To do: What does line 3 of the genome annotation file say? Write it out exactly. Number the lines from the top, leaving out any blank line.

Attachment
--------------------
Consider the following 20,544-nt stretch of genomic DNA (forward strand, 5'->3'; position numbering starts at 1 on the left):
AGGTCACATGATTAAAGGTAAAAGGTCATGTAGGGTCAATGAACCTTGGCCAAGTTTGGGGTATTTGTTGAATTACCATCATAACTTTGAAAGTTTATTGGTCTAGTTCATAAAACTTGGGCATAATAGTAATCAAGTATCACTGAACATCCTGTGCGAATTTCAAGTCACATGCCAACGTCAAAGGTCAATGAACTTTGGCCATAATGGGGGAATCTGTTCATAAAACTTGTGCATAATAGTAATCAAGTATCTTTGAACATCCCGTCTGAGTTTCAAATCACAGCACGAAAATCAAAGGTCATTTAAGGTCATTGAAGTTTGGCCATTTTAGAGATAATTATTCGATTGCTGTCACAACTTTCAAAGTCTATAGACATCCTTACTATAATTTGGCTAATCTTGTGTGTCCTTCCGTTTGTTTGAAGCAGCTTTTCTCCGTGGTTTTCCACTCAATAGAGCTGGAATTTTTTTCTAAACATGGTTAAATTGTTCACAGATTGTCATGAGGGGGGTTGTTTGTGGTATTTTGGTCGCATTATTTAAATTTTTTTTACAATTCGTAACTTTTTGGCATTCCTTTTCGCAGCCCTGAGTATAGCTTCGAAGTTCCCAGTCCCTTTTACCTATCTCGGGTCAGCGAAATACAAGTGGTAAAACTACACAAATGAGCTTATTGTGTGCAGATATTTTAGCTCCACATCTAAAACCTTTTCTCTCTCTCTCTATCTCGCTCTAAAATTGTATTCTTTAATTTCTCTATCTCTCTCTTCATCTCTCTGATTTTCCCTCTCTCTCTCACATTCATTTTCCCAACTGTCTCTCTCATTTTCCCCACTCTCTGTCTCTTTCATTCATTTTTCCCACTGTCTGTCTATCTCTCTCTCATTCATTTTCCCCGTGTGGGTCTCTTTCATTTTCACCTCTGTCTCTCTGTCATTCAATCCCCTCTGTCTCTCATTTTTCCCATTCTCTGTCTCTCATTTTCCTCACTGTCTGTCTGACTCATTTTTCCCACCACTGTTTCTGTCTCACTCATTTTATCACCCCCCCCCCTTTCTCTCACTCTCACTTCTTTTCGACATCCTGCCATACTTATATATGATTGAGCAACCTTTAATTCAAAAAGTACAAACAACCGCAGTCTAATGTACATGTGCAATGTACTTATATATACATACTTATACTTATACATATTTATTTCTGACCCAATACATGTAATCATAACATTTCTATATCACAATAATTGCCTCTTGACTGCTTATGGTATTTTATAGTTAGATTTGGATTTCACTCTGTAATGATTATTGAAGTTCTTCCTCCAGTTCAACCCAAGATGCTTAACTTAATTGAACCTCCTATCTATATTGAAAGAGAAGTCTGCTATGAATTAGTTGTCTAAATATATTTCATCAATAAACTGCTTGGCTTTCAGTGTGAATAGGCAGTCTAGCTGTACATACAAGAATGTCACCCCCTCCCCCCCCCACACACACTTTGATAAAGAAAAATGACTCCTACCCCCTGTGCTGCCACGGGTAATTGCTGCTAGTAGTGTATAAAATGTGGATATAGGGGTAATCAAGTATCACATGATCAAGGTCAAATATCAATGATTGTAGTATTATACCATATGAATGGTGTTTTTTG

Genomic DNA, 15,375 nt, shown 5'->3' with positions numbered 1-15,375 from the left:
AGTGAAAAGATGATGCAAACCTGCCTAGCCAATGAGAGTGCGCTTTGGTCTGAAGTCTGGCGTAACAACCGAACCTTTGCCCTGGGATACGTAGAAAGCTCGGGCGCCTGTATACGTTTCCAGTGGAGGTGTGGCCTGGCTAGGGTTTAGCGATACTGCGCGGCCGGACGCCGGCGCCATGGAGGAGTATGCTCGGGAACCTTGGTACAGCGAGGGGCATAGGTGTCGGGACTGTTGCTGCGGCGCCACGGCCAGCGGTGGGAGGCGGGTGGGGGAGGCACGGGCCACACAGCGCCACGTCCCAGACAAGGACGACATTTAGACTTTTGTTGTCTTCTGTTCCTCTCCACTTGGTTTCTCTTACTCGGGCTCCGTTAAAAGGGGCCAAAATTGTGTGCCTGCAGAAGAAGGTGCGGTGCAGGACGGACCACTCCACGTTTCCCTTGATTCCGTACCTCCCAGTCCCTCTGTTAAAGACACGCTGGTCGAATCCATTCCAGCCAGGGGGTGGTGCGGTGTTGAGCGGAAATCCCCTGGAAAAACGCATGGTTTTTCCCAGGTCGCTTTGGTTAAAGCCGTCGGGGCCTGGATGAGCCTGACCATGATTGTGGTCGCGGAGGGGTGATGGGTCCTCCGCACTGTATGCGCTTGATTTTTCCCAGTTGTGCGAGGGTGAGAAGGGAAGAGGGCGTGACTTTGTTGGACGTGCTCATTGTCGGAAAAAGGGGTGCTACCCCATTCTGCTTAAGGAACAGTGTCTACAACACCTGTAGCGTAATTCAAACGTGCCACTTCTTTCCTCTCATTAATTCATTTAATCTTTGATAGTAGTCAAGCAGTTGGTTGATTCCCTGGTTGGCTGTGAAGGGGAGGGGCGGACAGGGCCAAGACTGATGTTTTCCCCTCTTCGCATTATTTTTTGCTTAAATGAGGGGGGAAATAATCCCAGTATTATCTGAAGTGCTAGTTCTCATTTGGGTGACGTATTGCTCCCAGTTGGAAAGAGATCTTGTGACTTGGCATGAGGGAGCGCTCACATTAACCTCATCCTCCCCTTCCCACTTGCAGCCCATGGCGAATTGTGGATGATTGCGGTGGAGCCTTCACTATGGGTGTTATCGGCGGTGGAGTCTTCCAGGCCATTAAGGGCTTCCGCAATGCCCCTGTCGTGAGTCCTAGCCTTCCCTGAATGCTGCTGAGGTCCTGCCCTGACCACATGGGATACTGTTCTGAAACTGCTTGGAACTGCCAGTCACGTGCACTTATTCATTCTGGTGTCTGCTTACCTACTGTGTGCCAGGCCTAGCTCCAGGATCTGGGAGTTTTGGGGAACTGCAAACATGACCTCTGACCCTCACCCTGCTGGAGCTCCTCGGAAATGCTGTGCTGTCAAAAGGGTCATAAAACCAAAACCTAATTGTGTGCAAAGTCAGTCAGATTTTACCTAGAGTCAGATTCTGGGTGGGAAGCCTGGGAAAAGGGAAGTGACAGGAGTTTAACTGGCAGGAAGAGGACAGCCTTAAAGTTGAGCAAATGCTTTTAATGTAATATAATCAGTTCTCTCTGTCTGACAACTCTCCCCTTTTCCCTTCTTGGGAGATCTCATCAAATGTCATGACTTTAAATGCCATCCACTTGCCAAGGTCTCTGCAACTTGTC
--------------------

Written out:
Genomic DNA, 15,375 nt, shown 5'->3' with positions numbered 1-15,375 from the left: